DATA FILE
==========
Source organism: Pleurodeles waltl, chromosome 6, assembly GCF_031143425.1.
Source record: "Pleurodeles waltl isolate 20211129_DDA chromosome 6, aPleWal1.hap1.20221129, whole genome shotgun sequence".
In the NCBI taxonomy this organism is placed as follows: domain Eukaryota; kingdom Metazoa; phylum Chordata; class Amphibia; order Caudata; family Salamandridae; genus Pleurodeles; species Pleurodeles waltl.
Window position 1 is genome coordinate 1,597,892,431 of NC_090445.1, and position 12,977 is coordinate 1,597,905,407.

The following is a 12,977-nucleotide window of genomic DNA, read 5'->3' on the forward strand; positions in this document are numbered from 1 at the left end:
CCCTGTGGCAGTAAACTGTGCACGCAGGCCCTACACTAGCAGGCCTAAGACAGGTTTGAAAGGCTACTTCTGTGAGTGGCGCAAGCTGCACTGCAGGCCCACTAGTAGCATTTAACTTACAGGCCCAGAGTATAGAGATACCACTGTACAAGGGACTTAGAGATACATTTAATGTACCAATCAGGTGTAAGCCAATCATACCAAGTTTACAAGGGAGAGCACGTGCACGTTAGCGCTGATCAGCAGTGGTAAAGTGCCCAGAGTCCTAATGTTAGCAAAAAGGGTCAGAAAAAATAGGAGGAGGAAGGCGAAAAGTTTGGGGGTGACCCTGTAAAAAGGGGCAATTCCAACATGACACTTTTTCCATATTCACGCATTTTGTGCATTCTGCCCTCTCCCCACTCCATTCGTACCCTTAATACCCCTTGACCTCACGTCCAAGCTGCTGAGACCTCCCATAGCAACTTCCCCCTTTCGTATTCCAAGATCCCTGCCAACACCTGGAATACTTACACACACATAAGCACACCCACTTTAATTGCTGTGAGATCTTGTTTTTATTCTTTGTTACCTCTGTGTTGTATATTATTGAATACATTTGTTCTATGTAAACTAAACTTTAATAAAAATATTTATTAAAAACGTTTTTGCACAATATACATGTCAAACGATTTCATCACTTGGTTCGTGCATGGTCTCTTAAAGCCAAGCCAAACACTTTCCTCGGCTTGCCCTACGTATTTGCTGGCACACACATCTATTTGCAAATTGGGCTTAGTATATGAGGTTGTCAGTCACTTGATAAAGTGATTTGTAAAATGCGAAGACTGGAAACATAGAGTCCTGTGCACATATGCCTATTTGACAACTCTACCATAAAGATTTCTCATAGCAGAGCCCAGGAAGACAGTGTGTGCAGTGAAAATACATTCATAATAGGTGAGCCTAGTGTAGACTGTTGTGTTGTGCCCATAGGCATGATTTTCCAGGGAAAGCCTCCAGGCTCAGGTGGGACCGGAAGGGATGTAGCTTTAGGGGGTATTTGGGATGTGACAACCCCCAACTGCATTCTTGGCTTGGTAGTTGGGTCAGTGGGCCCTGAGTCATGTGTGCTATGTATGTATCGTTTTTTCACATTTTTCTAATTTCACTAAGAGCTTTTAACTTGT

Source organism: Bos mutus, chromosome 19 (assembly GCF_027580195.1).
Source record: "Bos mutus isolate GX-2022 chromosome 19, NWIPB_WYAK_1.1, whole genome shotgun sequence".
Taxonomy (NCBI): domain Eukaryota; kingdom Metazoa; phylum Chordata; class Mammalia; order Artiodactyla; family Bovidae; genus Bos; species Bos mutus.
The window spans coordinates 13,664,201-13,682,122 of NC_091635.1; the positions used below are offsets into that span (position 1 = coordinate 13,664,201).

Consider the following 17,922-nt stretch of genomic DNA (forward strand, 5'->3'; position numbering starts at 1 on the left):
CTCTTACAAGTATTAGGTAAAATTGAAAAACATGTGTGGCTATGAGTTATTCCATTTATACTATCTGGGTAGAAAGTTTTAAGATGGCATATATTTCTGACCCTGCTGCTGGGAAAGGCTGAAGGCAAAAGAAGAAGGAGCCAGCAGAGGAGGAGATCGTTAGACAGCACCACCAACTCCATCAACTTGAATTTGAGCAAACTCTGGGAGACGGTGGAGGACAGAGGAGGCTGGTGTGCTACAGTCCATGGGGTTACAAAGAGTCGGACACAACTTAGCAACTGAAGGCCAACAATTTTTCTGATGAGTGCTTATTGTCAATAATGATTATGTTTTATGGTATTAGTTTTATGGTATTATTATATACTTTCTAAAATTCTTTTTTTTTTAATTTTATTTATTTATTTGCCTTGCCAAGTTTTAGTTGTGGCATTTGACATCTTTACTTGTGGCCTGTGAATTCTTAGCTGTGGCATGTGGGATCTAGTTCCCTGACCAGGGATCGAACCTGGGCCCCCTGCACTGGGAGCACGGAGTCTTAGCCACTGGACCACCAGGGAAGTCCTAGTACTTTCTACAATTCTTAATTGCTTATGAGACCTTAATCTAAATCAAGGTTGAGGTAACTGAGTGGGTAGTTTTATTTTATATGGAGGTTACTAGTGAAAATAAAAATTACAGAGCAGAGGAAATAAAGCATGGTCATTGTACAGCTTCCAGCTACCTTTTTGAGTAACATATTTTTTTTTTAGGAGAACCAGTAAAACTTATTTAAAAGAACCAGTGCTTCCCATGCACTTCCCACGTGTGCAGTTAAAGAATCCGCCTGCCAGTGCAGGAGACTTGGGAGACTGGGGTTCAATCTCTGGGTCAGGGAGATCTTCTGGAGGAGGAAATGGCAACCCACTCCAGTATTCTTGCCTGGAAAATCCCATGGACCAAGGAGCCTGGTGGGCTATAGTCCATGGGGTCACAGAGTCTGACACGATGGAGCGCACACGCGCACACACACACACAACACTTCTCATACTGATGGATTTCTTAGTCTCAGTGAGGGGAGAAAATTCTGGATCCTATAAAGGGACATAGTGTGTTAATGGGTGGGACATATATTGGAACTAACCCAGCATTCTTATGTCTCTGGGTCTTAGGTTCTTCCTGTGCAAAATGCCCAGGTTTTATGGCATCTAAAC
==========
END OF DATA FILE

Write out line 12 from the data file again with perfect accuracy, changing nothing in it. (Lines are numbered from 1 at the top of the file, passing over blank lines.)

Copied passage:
CTCTTACAAGTATTAGGTAAAATTGAAAAACATGTGTGGCTATGAGTTATTCCATTTATACTATCTGGGTAGAAAGTTTTAAGATGGCATATATTTCTGACCCTGCTGCTGGGAAAGGCTGAAGGCAAAAGAAGAAGGAGCCAGCAGAGGAGGAGATCGTTAGACAGCACCACCAACTCCATCAACTTGAATTTGAGCAAACTCTGGGAGACGGTGGAGGACAGAGGAGGCTGGTGTGCTACAGTCCATGGGGTTACAAAGAGTCGGACACAACTTAGCAACTGAAGGCCAACAATTTTTCTGATGAGTGCTTATTGTCAATAATGATTATGTTTTATGGTATTAGTTTTATGGTATTATTATATACTTTCTAAAATTCTTTTTTTTTTAATTTTATTTATTTATTTGCCTTGCCAAGTTTTAGTTGTGGCATTTGACATCTTTACTTGTGGCCTGTGAATTCTTAGCTGTGGCATGTGGGATCTAGTTCCCTGACCAGGGATCGAACCTGGGCCCCCTGCACTGGGAGCACGGAGTCTTAGCCACTGGACCACCAGGGAAGTCCTAGTACTTTCTACAATTCTTAATTGCTTATGAGACCTTAATCTAAATCAAGGTTGAGGTAACTGAGTGGGTAGTTTTATTTTATATGGAGGTTACTAGTGAAAATAAAAATTACAGAGCAGAGGAAATAAAGCATGGTCATTGTACAGCTTCCAGCTACCTTTTTGAGTAACATATTTTTTTTTTAGGAGAACCAGTAAAACTTATTTAAAAGAACCAGTGCTTCCCATGCACTTCCCACGTGTGCAGTTAAAGAATCCGCCTGCCAGTGCAGGAGACTTGGGAGACTGGGGTTCAATCTCTGGGTCAGGGAGATCTTCTGGAGGAGGAAATGGCAACCCACTCCAGTATTCTTGCCTGGAAAATCCCATGGACCAAGGAGCCTGGTGGGCTATAGTCCATGGGGTCACAGAGTCTGACACGATGGAGCGCACACGCGCACACACACACACAACACTTCTCATACTGATGGATTTCTTAGTCTCAGTGAGGGGAGAAAATTCTGGATCCTATAAAGGGACATAGTGTGTTAATGGGTGGGACATATATTGGAACTAACCCAGCATTCTTATGTCTCTGGGTCTTAGGTTCTTCCTGTGCAAAATGCCCAGGTTTTATGGCATCTAAAC